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A Tubeless, or 'Aerial' Telescope

A Tubeless, or 'Aerial' Telescope.jpg Orbit and Phases of an Inferior PlanetThumbnailsThe Great Yerkes TelescopeOrbit and Phases of an Inferior PlanetThumbnailsThe Great Yerkes TelescopeOrbit and Phases of an Inferior PlanetThumbnailsThe Great Yerkes Telescope

From an illustration in the Opera Varia of Christian Huyghens.

Attempts were made to evade this unwieldiness by constructing them with skeleton tubes. or , indeed, even without tubes at all; the object-glass in the tubeless or "aerial" telescope being fixed at the top of a high post, and the eye-piece, that small lens or combination of lenses, which the eye looks directly into, being kept in line with it by means of a string and manœuvred about near the ground. The idea of a telescope without a tube may appear a contradiction in terms; but it is not really so, for the tube adds nothing to the magnifying power of the instrument, and is, in fact, no more than a mere device for keeping the object-glass and eye-piece in a straight line, and for preventing the observer from being hindered by stray lights in his neighbourhood. It goes without saying, of course, that the image of a celestial object will be more clear and defined when examined in the darkness of a tube.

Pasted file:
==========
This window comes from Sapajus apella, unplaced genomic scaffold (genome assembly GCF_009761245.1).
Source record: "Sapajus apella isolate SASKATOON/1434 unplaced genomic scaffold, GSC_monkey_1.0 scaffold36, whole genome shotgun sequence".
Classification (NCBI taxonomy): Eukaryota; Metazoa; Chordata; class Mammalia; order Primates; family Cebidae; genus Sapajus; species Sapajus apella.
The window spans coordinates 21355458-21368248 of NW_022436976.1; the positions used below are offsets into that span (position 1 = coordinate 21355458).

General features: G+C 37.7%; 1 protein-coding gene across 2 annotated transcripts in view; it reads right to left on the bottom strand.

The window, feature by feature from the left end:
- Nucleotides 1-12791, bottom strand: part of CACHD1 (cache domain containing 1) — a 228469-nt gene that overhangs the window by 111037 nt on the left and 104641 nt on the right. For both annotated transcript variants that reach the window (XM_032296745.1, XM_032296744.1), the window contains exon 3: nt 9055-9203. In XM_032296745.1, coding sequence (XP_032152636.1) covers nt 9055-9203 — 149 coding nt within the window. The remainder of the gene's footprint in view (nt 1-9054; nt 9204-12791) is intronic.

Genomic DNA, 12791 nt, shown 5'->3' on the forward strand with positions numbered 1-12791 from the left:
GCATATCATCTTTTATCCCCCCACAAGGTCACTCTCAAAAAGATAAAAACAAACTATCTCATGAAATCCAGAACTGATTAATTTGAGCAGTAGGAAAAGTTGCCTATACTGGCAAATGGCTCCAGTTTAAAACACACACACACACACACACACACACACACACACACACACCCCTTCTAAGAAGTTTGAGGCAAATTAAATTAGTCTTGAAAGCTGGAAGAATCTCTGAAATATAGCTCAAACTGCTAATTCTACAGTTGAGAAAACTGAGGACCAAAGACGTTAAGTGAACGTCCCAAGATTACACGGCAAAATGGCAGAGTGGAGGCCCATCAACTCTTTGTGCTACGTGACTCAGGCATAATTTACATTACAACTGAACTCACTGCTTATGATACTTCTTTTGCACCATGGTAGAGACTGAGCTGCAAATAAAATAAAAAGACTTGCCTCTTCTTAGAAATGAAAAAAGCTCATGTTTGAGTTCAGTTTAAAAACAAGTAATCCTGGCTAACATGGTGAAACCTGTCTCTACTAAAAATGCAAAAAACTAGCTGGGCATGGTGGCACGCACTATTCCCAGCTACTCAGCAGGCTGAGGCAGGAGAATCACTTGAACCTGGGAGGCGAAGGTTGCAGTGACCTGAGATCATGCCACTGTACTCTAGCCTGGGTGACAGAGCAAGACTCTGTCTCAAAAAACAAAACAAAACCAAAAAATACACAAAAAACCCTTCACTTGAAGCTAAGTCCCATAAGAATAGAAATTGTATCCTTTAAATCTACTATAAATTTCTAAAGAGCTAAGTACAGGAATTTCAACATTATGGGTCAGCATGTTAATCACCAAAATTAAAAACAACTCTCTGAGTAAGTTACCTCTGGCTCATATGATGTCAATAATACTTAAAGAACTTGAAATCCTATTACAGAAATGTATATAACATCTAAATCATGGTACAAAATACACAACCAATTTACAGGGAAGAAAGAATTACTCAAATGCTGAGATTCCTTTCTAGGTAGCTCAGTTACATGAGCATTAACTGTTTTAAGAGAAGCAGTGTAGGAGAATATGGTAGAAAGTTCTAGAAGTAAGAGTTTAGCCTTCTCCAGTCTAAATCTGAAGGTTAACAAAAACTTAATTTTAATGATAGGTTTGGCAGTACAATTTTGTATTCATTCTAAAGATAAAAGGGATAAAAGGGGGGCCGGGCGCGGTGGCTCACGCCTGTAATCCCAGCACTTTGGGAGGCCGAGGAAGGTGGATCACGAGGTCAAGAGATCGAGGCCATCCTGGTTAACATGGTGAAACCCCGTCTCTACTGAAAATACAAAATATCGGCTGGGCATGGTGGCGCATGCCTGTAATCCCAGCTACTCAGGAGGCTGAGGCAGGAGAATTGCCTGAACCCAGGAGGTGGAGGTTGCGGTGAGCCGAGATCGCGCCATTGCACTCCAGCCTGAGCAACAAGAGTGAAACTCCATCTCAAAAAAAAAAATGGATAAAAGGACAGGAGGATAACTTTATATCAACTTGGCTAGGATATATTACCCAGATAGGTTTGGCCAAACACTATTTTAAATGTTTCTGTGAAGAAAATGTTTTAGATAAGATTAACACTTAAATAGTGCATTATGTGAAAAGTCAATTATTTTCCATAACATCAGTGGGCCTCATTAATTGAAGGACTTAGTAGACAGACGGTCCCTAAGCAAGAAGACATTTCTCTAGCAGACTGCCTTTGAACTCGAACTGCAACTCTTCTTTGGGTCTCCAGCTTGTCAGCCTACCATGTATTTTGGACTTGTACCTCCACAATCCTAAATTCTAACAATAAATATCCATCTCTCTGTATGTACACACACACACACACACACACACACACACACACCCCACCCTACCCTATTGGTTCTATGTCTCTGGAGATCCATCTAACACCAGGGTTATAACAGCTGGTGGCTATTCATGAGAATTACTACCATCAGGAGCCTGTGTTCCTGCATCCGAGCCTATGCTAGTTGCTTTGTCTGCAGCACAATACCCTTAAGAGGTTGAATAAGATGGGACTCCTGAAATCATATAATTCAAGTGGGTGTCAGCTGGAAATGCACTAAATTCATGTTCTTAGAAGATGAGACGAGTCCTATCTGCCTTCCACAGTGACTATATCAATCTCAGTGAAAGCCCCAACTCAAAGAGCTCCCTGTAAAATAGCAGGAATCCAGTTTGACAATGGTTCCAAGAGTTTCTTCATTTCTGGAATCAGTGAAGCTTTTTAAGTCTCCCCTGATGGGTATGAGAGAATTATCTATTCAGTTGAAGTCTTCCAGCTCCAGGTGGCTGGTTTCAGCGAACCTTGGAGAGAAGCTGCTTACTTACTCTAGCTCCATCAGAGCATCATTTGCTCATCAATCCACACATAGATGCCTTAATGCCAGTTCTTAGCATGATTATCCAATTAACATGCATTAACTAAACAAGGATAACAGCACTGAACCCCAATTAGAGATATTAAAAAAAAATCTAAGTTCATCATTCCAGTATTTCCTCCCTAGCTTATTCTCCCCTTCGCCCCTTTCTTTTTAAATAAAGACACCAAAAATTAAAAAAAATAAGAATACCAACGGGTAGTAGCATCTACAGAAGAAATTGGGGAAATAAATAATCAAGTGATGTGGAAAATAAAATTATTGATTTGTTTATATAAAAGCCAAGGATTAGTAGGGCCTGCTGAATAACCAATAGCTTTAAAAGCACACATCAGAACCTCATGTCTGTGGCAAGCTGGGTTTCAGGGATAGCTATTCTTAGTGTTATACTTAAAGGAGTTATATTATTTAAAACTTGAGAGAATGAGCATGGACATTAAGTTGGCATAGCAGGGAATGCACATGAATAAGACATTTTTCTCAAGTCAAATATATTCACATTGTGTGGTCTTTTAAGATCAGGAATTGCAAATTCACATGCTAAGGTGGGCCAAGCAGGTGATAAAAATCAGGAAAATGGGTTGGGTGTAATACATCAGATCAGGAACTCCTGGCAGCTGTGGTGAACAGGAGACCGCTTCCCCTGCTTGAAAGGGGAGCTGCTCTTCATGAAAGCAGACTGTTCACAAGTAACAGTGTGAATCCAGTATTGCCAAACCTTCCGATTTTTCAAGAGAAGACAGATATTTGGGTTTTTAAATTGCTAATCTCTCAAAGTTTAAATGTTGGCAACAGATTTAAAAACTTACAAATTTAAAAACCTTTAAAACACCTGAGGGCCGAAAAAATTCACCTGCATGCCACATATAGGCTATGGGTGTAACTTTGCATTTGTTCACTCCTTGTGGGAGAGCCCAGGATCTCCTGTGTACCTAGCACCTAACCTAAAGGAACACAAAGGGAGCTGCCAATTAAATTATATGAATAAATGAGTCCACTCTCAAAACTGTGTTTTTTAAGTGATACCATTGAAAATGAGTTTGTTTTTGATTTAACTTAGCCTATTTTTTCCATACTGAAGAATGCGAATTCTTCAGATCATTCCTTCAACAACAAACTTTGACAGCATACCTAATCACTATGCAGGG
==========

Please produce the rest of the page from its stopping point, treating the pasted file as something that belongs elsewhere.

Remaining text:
Author
The Project Gutenberg EBook of Astronomy of To-day, by Cecil G. Dolmage Published 1910
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